You can use it for product pages as well. You can tell what the product is, what the description of the product is, provide a photo of the product, and what the reviews are. There’s a Schema for just about everything.

Aside from plugins, if you’re in Google Search Console there’s a thing now called Data Markup where you can go in and it will pull up a picture of the webpage. You can then highlight within Search Console on your webpage and tell Google what that Schema is. However, don’t do both. Don’t do the Schema plugin as well as Search Console, because then you’re sending two pieces of Schema data and that looks like spam. Pick one or the other. I try to do the plugin.

 

Link to Google Maps

The next thing is something that very few people do but local businesses should especially pay attention to. A link to your business on Google Maps sends a very strong SEO signal to Google that your webpage and your maps profile are the same. That will help you rank higher. Put a link to the Google map on your contact page at a minimum.

How to Link Your Google Map for Improved SEO

You find the business on Google Maps, which ideally, they should be there already. Then you click on the share button, and then it will pop up a little screen and then you click on embed. You can choose the size and then you just copy the iframe information and go from there. Then you can embed it through HTML or another method on your website. But Google looks at that as a vote of confidence that your website is saying this location matches the website that Google thinks it has. It’s more validation for Google.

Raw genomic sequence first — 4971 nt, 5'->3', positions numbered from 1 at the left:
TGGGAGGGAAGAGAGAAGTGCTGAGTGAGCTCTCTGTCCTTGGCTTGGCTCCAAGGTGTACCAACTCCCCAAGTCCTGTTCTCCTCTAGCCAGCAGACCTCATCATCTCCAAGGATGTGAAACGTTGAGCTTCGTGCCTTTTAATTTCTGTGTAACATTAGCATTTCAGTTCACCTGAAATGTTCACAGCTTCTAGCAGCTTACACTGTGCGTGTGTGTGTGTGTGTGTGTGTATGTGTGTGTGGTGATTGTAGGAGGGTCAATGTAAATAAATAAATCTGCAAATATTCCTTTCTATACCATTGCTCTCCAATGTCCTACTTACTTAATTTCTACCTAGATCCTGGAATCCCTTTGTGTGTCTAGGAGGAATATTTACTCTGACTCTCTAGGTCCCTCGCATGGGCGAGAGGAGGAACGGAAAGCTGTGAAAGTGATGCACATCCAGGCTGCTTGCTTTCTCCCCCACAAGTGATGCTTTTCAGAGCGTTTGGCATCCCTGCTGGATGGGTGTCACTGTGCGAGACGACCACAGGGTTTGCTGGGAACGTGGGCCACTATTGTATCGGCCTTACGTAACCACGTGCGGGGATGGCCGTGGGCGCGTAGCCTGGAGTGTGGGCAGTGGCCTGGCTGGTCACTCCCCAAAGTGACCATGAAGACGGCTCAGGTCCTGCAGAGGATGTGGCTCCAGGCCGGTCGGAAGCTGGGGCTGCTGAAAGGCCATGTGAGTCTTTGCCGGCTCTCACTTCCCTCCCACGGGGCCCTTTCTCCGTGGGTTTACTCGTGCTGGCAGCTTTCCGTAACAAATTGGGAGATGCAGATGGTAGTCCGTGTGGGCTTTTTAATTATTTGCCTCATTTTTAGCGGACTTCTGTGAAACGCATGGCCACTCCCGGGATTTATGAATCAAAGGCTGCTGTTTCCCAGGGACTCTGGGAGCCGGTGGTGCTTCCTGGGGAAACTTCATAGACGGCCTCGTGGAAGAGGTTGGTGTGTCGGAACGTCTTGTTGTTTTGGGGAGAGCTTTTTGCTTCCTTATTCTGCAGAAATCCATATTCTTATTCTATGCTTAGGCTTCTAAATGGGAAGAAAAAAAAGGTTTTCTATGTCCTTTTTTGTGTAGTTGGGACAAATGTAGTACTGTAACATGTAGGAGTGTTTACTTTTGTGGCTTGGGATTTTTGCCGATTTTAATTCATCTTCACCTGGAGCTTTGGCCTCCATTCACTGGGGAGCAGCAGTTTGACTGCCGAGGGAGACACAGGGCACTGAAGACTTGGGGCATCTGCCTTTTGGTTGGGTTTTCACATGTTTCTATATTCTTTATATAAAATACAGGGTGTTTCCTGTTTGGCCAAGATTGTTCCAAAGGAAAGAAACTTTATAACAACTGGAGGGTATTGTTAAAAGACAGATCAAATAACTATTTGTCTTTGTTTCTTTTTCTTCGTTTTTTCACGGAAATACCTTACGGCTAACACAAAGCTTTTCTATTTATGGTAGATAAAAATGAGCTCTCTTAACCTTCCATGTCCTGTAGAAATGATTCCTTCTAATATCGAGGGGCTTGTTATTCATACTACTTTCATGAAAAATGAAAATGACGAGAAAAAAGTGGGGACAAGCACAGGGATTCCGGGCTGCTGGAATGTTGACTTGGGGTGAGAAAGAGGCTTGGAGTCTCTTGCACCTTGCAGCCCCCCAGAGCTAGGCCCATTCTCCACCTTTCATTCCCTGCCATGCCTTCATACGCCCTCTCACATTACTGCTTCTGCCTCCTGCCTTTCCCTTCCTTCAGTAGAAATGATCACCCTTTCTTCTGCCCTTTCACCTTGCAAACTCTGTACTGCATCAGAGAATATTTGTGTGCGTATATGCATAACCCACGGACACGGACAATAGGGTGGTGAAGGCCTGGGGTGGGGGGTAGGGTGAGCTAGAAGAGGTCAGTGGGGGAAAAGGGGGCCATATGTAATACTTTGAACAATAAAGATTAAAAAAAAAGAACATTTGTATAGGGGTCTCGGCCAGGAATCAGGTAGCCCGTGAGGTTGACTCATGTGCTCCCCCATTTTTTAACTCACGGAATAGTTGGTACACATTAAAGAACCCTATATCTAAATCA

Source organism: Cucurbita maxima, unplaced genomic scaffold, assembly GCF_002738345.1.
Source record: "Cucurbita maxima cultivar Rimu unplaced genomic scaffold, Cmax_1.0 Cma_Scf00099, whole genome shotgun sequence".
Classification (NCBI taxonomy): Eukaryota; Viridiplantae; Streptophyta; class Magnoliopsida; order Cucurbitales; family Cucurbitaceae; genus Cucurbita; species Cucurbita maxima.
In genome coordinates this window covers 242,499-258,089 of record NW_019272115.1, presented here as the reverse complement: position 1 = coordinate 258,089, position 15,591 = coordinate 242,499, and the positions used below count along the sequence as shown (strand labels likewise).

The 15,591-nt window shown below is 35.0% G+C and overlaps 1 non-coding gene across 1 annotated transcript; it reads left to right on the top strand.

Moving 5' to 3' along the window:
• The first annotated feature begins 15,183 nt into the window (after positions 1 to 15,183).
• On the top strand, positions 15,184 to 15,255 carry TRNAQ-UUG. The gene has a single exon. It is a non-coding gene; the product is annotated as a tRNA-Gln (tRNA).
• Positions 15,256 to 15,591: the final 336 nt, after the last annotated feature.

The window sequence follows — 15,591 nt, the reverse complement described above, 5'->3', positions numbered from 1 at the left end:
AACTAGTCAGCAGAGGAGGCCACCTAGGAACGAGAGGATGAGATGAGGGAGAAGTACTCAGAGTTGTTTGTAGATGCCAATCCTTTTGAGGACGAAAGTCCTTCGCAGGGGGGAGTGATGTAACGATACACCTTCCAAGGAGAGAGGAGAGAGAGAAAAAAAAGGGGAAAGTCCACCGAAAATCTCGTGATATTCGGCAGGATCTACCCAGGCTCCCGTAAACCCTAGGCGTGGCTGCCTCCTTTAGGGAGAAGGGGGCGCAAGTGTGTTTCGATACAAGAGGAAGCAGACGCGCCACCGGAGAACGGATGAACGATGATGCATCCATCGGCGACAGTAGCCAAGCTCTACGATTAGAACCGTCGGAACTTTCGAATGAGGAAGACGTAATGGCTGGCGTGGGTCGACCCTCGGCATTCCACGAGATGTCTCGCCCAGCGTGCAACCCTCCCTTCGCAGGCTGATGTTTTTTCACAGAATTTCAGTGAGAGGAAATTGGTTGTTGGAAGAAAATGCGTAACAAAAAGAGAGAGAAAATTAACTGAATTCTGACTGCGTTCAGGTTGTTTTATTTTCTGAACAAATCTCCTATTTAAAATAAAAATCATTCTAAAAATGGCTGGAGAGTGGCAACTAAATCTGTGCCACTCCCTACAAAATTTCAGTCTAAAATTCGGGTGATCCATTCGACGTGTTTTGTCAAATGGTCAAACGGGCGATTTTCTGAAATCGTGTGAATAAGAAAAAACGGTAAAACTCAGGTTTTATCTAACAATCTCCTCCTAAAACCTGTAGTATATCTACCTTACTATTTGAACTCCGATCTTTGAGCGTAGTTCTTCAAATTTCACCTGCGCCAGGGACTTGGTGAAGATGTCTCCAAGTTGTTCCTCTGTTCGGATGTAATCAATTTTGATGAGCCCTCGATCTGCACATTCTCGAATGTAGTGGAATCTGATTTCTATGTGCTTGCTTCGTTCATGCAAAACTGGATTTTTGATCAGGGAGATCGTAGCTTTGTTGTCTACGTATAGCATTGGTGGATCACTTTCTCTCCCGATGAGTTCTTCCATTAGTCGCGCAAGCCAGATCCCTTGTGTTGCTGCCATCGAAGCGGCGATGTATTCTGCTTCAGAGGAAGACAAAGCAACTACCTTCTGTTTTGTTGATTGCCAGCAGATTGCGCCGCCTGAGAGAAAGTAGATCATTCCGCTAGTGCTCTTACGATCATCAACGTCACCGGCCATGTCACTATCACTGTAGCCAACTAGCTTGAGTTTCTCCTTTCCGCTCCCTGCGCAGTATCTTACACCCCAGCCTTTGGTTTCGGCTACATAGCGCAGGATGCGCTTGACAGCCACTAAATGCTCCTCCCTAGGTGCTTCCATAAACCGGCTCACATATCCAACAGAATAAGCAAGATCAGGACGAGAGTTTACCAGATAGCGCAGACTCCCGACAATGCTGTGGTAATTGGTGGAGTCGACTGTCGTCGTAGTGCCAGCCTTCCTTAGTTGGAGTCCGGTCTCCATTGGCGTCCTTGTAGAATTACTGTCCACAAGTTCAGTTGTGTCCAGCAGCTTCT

Google Maps link screenshot for SEO

Beginner SEO

I get asked to explain SEO all the time. It’s difficult to explain, because of the amount of variables, the constant fluctuation in variable importance, and the disagreement among “Experts”.

Here’s a great article by the guys and girls at Moz about the basics of SEO.

 

https://moz.com/blog/beginners-guide-to-seo-chapter-1

Enjoy.

If you’re still overwhelmed, feel free to call me and we can talk.

How Often Should I Blog?

Regular content is how you prove to Google that you’re updating your website consistently.